Middle Distance Running

Middle distance running includes events ranging in distance from 800m to 5000m, taking around 90 seconds to 15-30 minutes to complete, depending on training level.

About Middle Distance Running

The training for middle distance running is usually much longer than the events and includes a variety of intensities including long easy runs, interval sessions, fartlek running and repetitions. Cross training and gym sessions are also common. Training may be 1 to 2 times daily, six to seven days per week depending on the level of competition.

Training Diet

Middle distance runners have high energy requirements to maintain the training volume required. These runners need to ensure they eat enough food and take advantage of opportunities to eat. This may require special attention to ensure good access to appropriate foods and fluids at all times. Training diets should be based on quality carbohydrate (from breads, cereals and pasta), moderate amounts of protein, small amounts of fats (such as those found in oily fish, poly and monounsaturated fats and oils), and plenty of fresh fruit and vegetables to ensure sufficient energy, body function, muscle repair, and an adequate supply of vitamins and minerals.

Fluid Needs

Dehydration can impair exercise performance so it particularly important for distance runners to consider their fluid needs when competing in warm conditions and extended training sessions.  To ensure good day-to-day hydration level, athletes should aim for pale yellow urine. Fluid needs vary for different athletes based on their individual sweat rates. Athletes can easily estimate their sweat rates in various conditions and training sessions by weighing themselves before and after exercise. For more detail see the Fluid in Sport fact sheet.  Drinks containing carbohydrates, such as sports drinks (which usually contain 4 to 8% carbohydrate) can be a good option during and after training, to help maintain fluid, carbohydrate and sodium consumption.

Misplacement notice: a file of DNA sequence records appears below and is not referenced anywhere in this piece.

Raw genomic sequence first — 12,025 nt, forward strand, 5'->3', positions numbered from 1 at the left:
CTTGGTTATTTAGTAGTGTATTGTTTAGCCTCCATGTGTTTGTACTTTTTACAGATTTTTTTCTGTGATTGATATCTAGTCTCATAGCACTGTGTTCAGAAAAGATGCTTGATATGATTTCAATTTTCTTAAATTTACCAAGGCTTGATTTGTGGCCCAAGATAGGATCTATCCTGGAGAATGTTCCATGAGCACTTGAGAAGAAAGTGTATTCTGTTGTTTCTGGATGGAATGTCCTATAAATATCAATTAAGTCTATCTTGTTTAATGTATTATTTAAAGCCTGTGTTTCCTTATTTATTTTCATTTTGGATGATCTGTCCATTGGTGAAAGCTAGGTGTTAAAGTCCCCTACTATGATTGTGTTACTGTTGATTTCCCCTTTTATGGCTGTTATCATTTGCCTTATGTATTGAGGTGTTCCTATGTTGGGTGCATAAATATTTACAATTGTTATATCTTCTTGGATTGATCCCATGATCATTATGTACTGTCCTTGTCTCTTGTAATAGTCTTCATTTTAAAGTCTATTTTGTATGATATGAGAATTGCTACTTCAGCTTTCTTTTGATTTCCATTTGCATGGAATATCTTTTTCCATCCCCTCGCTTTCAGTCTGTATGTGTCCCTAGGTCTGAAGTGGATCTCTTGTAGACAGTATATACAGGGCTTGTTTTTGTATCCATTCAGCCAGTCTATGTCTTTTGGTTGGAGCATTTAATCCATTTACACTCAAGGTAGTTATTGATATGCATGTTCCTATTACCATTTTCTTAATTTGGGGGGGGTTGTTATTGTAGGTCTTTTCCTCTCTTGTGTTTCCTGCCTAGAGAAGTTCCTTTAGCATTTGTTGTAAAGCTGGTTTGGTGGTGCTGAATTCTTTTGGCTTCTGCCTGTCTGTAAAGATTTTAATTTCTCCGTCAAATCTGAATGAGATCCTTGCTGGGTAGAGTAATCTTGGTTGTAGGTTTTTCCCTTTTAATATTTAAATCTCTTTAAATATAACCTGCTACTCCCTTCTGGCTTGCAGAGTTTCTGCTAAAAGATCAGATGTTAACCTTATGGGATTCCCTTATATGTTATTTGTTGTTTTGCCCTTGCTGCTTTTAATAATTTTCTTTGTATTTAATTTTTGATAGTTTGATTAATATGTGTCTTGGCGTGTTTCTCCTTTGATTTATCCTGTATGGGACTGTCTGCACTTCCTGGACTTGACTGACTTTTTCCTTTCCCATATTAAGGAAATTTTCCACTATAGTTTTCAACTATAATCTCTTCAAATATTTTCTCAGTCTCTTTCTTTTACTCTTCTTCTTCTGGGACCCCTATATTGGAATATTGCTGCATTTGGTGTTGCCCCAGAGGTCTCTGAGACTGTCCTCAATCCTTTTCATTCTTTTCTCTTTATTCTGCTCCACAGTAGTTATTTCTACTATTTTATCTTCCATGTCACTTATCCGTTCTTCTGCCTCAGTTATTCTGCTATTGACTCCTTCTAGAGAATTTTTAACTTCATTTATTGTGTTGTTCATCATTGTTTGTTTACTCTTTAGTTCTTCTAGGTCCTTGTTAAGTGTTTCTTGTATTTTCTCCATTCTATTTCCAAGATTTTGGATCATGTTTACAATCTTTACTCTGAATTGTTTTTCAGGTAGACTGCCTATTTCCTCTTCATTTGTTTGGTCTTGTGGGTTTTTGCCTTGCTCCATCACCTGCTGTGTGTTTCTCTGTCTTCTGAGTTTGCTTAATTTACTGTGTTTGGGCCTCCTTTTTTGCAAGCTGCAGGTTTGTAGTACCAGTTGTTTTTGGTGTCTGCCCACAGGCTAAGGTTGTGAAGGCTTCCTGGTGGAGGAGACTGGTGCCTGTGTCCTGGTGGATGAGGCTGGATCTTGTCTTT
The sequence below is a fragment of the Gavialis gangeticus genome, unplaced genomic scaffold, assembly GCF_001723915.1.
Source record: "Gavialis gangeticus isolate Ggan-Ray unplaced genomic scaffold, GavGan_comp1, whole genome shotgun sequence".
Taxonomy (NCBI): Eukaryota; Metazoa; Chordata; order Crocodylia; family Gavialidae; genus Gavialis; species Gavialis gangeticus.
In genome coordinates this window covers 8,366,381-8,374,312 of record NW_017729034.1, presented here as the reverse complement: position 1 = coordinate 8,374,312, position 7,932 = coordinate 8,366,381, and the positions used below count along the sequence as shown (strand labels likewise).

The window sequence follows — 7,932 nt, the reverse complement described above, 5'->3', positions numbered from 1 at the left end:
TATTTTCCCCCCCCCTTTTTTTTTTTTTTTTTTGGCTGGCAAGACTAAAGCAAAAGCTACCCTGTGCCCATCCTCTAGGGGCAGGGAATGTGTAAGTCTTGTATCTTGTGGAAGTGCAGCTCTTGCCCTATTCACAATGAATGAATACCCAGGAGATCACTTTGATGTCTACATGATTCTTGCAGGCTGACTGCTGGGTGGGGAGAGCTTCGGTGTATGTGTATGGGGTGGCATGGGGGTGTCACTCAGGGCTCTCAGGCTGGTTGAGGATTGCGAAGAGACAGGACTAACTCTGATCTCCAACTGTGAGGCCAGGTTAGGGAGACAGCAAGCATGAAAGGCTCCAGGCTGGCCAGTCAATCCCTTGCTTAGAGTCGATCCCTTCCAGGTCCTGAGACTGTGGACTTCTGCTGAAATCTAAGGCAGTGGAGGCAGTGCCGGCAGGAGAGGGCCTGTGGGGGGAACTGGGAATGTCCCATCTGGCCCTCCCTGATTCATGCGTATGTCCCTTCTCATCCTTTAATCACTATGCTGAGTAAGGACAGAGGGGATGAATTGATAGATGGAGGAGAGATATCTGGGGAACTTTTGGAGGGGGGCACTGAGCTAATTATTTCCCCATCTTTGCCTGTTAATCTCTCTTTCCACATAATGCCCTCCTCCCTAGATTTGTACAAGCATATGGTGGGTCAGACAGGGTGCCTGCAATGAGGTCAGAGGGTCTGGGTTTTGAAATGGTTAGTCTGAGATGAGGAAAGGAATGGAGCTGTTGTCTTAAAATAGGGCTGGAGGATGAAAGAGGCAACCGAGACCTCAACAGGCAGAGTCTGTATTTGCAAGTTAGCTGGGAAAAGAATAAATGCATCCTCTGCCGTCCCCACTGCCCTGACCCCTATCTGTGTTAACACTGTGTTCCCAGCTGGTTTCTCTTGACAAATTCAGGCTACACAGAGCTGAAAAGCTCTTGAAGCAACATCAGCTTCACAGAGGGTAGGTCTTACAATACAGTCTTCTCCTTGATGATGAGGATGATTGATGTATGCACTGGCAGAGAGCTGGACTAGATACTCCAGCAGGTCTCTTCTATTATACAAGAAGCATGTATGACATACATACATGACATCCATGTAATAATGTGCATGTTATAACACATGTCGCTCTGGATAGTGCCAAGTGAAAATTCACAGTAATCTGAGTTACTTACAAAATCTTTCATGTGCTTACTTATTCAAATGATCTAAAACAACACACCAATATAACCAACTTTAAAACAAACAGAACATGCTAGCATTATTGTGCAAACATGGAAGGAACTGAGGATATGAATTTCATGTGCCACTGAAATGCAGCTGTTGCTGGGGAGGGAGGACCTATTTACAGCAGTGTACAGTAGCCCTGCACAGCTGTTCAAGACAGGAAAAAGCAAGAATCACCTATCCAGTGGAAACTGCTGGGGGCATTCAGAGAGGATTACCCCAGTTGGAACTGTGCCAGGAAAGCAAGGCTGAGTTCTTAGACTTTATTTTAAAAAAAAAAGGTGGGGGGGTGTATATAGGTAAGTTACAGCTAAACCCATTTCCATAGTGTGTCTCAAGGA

Eating before competition

Pre-event eating should be similar to eating before training (to ensure tolerance), ideally eating two hours before competing so that food can be digested. Pre-event eating should include carbohydrate rich foods such as breakfast cereal, bread, rice, pasta and dry biscuits. Use fluids or liquid meals to top up stores if stomach discomfort prevents you from eating large amounts of food. Ideally, pre event eating should be practised in training before competition.

Examples of pre event meals:

  • Breakfast cereal with low fat milk
  • Canned spaghetti on toast
  •  Pasta with tomato-based sauce
  • Toasted ham and tomato sandwich
  • Liquid nutrition supplement, such as Sustagen® Sport

Eating and drinking during competition

During most races it not necessary or practical to eat or drink due to the short duration and high intensity of these events. However, it is important to start well hydrated and replace fluid losses after competing, especially if competing in multiple events or heats and finals on the same day.

What about recovery?

A single race is unlikely to exhaust fuel stores, although recovering to compete in multiple events over a day or for training the following day is important. If competing in multiple events over a day it is important to plan ahead by taking carbohydrate-rich snacks such as fruit, cereal bars or sandwiches with you to eat between events. Use foods that you are familiar with from your training routine already.  Don’t rely on the venue to have appropriate food choices, always take your own!  If recovering to compete or train the next day the key is to resume the training eating pattern as early as practical ensuring you include protein for muscle recovery.